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Friday, October 21, 2016

A piece of amber and tell scientists about the exciting adventure of an ancient bug

Studying the amber coast of the Baltic sea, a group of scientists under the leadership of George Poinar from the University of Oregon found a frozen mushroom and the beetle’s shell by the age of 50 million years. Experts suggest finding helps to restore the plot, worthy almost of the short film.

photo: Sergei Ivanov

Scientists often find ancient insects and other small living creatures, frozen in amber after millions of years became well-preserved for study. However, 50 million years beetle, reminiscent of the modern stick insects, managed at the last moment to avoid such a fate.

Apparently, the beetle came to the mushroom to eat it. By the way, this is the first mushroom found in amber in the area. Apparently, he was bitten by some larger animal (likely rodent) — as evidenced by the marks on the fungus and fragments of wool, frozen in the same piece of amber. However, if a large animal, the vow took place without incident, the beetle was not so lucky — he had to come to the mushroom, both of them fell drop of resin in which the insect got trapped. In the future this drop and became amber, and the opportunity not to remain in it forever 50 million years ago was introduced to the ancient stick insects is very slim.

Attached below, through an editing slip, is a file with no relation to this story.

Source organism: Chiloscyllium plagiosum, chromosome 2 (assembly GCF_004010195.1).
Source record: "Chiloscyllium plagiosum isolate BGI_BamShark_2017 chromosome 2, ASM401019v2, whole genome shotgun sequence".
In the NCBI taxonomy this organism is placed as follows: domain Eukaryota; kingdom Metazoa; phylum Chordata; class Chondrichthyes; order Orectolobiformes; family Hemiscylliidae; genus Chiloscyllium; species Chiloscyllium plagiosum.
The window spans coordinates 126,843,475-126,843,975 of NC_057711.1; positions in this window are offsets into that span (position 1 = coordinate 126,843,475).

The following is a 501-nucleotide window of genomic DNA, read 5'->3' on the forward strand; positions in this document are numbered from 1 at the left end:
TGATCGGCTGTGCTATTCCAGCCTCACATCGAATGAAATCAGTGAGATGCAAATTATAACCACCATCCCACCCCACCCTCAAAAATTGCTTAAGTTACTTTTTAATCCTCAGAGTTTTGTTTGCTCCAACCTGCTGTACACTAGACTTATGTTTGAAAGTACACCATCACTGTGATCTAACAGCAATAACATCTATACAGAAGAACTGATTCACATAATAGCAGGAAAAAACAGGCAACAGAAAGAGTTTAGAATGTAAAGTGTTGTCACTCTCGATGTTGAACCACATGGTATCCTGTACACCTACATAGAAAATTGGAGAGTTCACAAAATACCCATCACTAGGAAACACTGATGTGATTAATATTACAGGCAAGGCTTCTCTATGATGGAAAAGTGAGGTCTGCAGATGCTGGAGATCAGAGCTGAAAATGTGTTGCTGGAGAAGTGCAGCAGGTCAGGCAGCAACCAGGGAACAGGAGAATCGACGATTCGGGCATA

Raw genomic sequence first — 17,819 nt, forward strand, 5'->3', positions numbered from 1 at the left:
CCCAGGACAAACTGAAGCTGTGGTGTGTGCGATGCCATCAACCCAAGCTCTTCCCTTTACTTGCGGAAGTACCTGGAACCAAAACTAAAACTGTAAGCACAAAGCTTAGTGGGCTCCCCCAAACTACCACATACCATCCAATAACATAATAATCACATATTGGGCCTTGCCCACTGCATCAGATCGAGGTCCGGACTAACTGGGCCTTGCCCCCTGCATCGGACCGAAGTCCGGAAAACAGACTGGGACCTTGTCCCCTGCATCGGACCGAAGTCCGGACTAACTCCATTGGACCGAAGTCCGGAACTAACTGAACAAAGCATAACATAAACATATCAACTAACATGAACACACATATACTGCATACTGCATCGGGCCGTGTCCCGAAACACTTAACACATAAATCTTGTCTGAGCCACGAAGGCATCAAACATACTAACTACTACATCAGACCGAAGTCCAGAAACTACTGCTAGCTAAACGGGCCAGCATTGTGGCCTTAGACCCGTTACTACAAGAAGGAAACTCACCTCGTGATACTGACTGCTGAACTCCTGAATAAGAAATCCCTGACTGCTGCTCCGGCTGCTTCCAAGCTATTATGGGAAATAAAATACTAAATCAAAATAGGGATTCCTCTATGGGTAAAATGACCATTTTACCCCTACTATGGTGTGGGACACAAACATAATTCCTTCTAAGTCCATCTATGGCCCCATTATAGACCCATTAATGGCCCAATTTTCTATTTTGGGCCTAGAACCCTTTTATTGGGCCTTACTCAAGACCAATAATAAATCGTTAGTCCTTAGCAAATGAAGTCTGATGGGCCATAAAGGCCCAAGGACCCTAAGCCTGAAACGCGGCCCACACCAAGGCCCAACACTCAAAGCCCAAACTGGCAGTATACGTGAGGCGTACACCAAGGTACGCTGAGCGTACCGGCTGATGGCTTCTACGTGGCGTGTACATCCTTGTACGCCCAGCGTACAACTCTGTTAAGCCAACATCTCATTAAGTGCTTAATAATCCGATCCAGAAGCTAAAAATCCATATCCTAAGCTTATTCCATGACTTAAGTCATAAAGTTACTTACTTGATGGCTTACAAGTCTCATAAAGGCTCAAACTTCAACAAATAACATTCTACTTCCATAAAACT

In order to escape from captivity, the beetle had to “put out” almost in the literal sense of the word. He “jumped” from its own exoskeleton, and, in all probability, still alive. Such “molt” is quite characteristic of the young of stick insects, but she is so on time. Subsequently, the SAP flowed, completely covering the exoskeleton, and in this form it scientists found.

However, according to scientists, there is another, slightly more boring, scenario — probably a beetle popped out of the shell, fearing that the animal, which competed with them for the fungus, and then the resin fell on the discarded exoskeleton.

New “skin” of the insect, provided that in the future his life was uneventful, it should grow back in a few months, the researchers suggest.

The scientific work of specialists presented in the journal Fungal Biology.

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